We’ve all felt it: A plane descends, pressure inside the cabin changes, pressure builds inside our ears, and then—pop! Here’s everything you need to know about why altitude changes affect your ears and how to deal with it, pain-free.
Why Do Your Ears Pop on Airplanes?
It all starts with your Eustachian tube, a pencil-sized funnel connecting the back of your nose with the middle ear. As your airplane prepares for landing, it ensures air pressure on both sides of the eardrum stays roughly the same. “When you fly, they’re changing the pressure around you,” says Dr. Quinton S. Gopen of Ronald Reagan UCLA Medical Center. “To keep up, you need to open and close your Eustachian tube, or it will hurt your ear.”
Why Your Ears Won’t Pop
One common reason ears just won’t pop? Colds or allergies, which cause your mucus membranes to become inflamed. That inflammation then causes the Eustachian tube to become clogged and it’s unable to open and close properly. At best, this is gonna hurt. At its worst, you may rupture your eardrum or bleed into the space behind it.
“The worse the cold is, the higher the risk that you end up with an ear problem,” says Dr. Alicia M. Quesnel, an otologist at Massachusetts Eye and Ear. Many doctors recommend not flying with a stuffy nose—most often, though, avoiding travel isn’t practical advice. Instead? Attempt to limit your flight time. If you must travel with a cold, consider a nonstop, rather than a connection.
“It’s not the length of time you’re flying that matters,” Quesnel says. “It’s how many times you’re going up and down.
How to Pop Your Ears
1. Yawn or talk to open the mouth and activate the Eustachian tube.
Yawning or even talking can work well for mild discomfort. Even a fake yawn, where you simply mimic the wide stretching of a the mouth, can do the trick.
During any of these actions, “you’re opening and closing that tube,” Quesnel says. “When you open and close that tube you’re equalizing pressure with the outside world.”
Repeat every few minutes until you feel your ears pop and there’s relief from the pressure.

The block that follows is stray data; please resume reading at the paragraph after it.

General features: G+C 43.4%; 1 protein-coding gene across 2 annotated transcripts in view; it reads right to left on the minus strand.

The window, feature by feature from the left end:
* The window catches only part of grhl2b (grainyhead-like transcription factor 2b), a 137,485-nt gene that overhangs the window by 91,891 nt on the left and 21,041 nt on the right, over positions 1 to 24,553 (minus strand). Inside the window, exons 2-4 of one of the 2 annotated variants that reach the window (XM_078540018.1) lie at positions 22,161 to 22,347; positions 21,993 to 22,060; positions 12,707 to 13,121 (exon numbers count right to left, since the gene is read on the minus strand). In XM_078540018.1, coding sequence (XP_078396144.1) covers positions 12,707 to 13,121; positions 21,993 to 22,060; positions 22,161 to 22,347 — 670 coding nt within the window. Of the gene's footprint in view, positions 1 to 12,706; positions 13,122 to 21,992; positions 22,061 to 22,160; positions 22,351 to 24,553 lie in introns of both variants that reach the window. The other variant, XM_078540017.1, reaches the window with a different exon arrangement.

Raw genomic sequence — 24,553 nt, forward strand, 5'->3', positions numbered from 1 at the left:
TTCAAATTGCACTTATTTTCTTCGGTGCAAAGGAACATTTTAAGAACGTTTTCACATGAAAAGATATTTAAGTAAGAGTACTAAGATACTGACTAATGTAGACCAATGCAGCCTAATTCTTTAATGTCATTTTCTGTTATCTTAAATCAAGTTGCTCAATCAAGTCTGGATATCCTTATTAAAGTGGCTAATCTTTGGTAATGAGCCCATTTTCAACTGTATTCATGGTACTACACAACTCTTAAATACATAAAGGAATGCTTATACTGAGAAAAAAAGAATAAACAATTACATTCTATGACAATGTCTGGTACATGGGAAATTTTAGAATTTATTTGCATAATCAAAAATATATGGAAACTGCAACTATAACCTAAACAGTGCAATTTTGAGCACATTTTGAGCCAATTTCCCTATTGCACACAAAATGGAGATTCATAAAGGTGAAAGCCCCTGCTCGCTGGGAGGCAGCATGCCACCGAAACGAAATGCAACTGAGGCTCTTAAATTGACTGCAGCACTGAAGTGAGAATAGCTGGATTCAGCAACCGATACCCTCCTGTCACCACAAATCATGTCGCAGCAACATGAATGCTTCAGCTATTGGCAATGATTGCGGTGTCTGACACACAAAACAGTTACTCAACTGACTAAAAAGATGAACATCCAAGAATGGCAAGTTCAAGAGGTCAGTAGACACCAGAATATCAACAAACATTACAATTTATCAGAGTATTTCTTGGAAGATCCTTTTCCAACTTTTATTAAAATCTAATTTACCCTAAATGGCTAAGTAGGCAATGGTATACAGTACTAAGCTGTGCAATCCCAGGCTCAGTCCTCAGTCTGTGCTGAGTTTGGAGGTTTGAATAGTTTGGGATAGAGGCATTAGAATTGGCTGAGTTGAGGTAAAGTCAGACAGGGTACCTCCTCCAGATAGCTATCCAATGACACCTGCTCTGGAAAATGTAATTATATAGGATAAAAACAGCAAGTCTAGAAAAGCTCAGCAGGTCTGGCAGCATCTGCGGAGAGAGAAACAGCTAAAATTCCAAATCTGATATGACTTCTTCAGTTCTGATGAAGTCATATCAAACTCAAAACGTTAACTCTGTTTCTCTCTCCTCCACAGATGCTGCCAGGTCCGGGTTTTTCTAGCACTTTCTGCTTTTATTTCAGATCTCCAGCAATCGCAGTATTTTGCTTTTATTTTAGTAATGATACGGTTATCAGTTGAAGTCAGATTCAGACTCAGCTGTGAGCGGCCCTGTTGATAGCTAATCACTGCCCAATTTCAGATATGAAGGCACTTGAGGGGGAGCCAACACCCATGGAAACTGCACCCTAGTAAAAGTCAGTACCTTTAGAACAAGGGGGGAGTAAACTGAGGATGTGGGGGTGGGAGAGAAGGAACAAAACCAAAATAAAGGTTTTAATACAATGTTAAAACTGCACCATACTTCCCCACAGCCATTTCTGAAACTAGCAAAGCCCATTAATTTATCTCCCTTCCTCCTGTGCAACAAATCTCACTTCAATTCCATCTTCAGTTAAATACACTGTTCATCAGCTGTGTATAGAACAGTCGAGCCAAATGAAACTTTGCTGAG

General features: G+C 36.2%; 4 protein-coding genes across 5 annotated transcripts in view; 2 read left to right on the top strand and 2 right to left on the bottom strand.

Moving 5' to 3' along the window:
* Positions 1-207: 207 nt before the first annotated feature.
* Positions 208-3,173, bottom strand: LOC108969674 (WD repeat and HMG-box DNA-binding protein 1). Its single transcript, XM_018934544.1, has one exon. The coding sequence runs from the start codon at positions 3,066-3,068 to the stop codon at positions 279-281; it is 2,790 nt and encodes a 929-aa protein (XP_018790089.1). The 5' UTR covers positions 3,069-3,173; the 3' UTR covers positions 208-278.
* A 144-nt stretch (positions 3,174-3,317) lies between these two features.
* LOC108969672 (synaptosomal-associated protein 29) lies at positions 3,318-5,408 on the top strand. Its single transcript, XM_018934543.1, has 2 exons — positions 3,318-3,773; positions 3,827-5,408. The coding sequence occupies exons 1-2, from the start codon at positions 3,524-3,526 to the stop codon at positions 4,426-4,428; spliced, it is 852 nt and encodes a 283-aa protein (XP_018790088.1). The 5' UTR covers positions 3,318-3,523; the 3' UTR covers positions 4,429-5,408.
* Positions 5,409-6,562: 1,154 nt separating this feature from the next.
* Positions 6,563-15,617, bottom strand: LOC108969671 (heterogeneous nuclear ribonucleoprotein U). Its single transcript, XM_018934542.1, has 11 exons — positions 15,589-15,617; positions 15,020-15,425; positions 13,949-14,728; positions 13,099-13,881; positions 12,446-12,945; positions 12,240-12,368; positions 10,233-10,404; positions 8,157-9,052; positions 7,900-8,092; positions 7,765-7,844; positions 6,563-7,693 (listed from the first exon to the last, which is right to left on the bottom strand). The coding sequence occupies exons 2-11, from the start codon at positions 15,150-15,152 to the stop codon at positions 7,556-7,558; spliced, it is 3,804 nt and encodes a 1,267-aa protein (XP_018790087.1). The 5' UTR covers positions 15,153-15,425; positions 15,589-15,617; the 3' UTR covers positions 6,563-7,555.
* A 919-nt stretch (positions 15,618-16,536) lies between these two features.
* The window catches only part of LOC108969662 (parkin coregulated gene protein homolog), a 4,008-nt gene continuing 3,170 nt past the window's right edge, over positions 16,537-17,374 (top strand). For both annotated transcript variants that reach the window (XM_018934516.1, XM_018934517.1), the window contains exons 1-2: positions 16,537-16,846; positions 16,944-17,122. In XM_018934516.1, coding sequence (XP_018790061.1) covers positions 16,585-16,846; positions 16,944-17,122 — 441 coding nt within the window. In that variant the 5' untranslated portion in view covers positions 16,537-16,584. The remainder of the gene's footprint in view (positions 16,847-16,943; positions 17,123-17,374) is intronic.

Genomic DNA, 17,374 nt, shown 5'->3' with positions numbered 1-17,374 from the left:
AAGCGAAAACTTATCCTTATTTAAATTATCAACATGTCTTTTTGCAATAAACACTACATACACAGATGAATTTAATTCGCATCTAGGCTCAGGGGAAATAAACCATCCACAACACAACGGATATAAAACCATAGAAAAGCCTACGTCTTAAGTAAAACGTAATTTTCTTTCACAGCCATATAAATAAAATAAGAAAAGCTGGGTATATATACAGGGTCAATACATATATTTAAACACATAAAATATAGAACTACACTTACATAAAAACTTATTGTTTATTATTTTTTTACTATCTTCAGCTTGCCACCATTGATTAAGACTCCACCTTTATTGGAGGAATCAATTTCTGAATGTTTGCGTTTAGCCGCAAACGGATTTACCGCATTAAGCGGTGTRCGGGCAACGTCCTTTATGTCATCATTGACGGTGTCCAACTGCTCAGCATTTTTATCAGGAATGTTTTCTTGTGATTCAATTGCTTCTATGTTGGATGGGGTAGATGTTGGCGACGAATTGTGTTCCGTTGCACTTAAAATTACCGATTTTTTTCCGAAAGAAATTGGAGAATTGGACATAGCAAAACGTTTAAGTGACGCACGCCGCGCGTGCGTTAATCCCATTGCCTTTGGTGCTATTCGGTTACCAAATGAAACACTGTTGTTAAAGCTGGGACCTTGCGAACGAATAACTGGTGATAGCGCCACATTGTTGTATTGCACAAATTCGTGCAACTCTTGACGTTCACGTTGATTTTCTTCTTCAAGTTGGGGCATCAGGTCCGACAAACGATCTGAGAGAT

2. Chew gum, swallow liquid, or suck on candy to change the pressure in your throat.
These approaches, recommended by moms everywhere with fussy babies, really do work. “Swallowing activates the muscles that open the Eustachian tube,” the American Academy of Otolaryngology says.
3. Use a long-acting nasal decongestant.
Use a long-acting nasal decongestant to offset any swelling that might be going on in your nose and interfering with your Eustachian tube. Doctors recommend 12-hour or 24-hour Sudafed, or Afrin nasal spray. If you’re using the nasal spray, give yourself a spray 30 minutes before takeoff, and again at 30 minutes from descent.
“These medicines are not a cure-all, and you can still have problems,” Quesnel says, “but you can optimize your ability to equalize pressure by taking a nasal spray.”
4. Try the Valsalva maneuver…
Gently pinch your nose shut. While pinching, suck in your cheeks. Then, with your cheeks still sucked in, proceed to blow air out (with your nose still pinched shut). This technique will target any pressure that’s in the back of the nose specifically.
5. …or the Toynbee maneuver.
This ear-popping technique is simple but effective. Gently pinch your nose shut while simultaneously swallowing. You can try the Toynbee and the Valsalva maneuvers back to back until you feel relief.
6. Avoid sleeping during takeoff or descent.
If you pass out on the plane before it even takes off, or are still sleeping while it’s in descent, you won’t be swallowing, chewing, yawning, or doing any of the other things that will help your ears pop naturally—and that lack of release (and relief) may lead you to wake up with a painful earache. Avoid all this by staying awake and making sure your ears have popped (especially during descent, when the altitude change is more painful).
7. Use special earplugs to slow the rapid change in pressure.
You can also use earplugs to help ease pain. Gopen likes EarPlanes ear plugs. These hypoallergenic, disposable earplugs naturally filter and regulate air pressure, which should help relieve discomfort.
8. Apply a heating pad or warm washcloth to your ear.
Another technique for opening up your Eustachian tube is applying heat with a warm washcloth or a heating pad. The heat will help to unclog the Eustachian tube, and, in turn, open and close to release built-up pressure.
9. Get pressure equalization tubes implanted.
Sure, implants may sound severe, but if you suffer from pressure-related ear pain during every flight’s takeoff and landing (whether you have a cold or not), you might have Eustachian tube dysfunction. If you have this condition and you’re a frequent traveler, consider asking about pressure equalization tubes implants in your ears.
It’s a simple, ten-minute procedure that helps your ears drain fluid and regulate pressure. The implants last one to two years, and the procedure is typically performed in a doctor’s office.
Pressure equalization tubes, however, are a last resort, as they can lead to ear infections and/or perforated ear drums. If you think you may suffer from Eustachian tube dysfunction, talk to your doctor about the implants and do a cost/benefit analysis.
This article originally appeared on CNTraveler.com.